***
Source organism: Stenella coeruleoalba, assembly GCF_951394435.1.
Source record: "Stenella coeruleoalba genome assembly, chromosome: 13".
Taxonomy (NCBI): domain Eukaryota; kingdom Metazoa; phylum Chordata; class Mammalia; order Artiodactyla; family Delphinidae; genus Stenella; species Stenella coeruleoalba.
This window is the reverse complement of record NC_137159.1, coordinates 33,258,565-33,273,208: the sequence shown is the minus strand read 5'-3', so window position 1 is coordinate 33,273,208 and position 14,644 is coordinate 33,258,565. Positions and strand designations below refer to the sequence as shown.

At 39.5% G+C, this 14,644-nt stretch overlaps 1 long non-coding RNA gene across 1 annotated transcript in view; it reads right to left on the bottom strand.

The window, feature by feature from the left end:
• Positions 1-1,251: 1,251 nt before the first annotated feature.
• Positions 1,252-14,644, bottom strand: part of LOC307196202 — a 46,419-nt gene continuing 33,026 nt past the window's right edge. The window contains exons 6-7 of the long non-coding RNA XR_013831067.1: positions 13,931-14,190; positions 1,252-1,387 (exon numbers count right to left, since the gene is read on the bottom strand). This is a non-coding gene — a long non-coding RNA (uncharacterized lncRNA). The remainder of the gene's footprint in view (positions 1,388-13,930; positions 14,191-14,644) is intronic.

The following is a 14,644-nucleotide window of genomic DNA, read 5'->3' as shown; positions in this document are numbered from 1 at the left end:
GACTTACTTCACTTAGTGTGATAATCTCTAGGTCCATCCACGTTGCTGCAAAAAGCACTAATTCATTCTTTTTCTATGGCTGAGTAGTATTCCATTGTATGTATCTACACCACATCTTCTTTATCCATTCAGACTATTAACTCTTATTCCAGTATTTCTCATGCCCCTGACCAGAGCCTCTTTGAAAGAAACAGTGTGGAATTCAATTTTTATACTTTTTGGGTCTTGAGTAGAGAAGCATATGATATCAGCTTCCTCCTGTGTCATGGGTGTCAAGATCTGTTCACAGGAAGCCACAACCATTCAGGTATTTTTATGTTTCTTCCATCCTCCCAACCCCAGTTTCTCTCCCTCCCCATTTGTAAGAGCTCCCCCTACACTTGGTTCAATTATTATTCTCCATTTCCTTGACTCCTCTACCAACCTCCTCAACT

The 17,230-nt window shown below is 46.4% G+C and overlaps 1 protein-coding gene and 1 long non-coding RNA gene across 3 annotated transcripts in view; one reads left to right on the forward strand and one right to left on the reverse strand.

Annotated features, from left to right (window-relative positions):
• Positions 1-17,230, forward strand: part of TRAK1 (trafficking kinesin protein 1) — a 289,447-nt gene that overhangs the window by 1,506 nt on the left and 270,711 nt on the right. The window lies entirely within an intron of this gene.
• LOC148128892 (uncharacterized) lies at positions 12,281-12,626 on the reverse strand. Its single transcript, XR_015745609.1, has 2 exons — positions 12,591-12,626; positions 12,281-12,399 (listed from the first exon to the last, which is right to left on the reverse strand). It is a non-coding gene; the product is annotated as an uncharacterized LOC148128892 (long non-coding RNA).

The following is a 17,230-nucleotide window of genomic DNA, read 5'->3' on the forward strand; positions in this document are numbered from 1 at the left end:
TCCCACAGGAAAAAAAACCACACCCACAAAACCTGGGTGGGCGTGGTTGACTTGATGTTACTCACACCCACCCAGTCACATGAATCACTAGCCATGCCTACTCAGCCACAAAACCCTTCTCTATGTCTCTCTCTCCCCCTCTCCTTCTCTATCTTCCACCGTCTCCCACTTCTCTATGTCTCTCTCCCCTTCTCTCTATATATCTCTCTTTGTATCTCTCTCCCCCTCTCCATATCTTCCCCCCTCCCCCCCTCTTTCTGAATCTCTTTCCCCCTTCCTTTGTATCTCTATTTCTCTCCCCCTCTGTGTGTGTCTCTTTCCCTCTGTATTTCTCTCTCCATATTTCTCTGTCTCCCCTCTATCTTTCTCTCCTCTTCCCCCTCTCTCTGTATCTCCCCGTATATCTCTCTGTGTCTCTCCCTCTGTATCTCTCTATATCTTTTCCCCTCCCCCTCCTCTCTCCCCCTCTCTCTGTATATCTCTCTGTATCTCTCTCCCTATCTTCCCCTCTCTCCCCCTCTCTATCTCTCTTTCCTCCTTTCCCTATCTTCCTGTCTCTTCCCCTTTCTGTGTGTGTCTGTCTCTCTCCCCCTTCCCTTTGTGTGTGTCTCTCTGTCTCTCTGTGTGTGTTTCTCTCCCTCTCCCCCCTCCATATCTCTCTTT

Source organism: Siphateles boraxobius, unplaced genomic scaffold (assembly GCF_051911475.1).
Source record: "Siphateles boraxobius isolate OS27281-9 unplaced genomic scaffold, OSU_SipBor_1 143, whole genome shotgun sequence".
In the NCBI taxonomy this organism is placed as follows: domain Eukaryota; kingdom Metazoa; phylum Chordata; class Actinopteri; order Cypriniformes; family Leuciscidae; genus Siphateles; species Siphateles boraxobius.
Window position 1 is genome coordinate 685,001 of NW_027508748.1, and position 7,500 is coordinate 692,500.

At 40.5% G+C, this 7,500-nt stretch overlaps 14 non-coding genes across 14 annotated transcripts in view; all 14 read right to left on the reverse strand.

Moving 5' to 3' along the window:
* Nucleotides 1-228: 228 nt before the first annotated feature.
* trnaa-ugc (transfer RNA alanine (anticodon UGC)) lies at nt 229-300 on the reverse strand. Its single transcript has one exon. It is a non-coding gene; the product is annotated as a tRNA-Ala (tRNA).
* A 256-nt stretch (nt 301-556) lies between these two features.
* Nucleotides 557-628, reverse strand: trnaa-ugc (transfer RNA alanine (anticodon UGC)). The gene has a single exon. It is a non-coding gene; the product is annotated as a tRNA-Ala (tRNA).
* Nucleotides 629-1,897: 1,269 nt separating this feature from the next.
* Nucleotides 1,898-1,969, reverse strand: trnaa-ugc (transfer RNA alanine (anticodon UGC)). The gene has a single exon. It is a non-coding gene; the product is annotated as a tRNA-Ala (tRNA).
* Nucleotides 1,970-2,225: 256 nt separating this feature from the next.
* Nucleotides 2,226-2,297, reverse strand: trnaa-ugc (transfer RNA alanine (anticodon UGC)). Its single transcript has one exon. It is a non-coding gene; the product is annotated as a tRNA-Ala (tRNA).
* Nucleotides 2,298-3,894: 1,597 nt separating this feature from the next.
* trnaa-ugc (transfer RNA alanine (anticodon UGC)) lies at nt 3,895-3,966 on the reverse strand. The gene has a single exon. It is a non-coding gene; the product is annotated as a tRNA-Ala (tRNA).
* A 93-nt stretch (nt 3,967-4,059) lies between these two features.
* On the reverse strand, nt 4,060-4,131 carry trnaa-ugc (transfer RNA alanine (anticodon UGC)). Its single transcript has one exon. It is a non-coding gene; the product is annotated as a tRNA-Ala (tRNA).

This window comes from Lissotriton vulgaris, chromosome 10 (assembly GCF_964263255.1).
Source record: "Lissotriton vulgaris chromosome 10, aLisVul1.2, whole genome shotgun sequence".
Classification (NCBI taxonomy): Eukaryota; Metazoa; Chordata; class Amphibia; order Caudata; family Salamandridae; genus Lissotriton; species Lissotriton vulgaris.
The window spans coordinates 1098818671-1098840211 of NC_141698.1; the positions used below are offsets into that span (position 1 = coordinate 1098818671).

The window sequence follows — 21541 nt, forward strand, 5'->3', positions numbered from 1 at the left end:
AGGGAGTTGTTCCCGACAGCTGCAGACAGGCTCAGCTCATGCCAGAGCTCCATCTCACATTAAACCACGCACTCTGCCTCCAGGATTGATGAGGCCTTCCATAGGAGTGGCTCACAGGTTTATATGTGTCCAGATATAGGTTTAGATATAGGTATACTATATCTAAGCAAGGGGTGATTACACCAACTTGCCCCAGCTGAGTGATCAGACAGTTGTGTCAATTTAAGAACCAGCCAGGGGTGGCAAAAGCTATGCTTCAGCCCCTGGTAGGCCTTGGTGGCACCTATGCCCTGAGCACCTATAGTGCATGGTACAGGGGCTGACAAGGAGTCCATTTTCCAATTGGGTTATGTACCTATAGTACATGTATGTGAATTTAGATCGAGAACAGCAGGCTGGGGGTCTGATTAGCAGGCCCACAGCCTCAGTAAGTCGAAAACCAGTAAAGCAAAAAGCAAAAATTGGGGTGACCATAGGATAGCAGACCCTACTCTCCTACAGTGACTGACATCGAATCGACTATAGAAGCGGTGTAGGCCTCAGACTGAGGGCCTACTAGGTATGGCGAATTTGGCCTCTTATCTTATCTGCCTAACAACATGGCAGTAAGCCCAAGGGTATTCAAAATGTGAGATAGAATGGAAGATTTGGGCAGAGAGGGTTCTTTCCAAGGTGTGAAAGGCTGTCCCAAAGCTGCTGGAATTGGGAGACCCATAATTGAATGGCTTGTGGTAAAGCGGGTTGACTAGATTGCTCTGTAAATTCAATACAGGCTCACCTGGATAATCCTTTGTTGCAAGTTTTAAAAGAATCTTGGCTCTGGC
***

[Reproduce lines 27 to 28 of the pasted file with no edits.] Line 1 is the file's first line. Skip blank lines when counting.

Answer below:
* Nucleotides 629-1,897: 1,269 nt separating this feature from the next.
* Nucleotides 1,898-1,969, reverse strand: trnaa-ugc (transfer RNA alanine (anticodon UGC)). The gene has a single exon. It is a non-coding gene; the product is annotated as a tRNA-Ala (tRNA).